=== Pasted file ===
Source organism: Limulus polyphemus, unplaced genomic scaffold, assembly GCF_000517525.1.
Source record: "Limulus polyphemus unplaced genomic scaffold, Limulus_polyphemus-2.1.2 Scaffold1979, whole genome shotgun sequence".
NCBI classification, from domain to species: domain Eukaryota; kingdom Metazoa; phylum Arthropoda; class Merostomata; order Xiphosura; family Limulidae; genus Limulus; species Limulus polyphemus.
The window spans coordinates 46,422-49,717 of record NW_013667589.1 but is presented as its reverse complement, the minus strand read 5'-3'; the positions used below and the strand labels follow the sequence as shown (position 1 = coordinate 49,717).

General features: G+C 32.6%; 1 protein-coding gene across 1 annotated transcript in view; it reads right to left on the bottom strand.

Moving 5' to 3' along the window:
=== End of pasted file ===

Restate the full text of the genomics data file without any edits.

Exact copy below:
Source organism: Limulus polyphemus, unplaced genomic scaffold, assembly GCF_000517525.1.
Source record: "Limulus polyphemus unplaced genomic scaffold, Limulus_polyphemus-2.1.2 Scaffold1979, whole genome shotgun sequence".
NCBI classification, from domain to species: domain Eukaryota; kingdom Metazoa; phylum Arthropoda; class Merostomata; order Xiphosura; family Limulidae; genus Limulus; species Limulus polyphemus.
The window spans coordinates 46,422-49,717 of record NW_013667589.1 but is presented as its reverse complement, the minus strand read 5'-3'; the positions used below and the strand labels follow the sequence as shown (position 1 = coordinate 49,717).

General features: G+C 32.6%; 1 protein-coding gene across 1 annotated transcript in view; it reads right to left on the bottom strand.

Moving 5' to 3' along the window: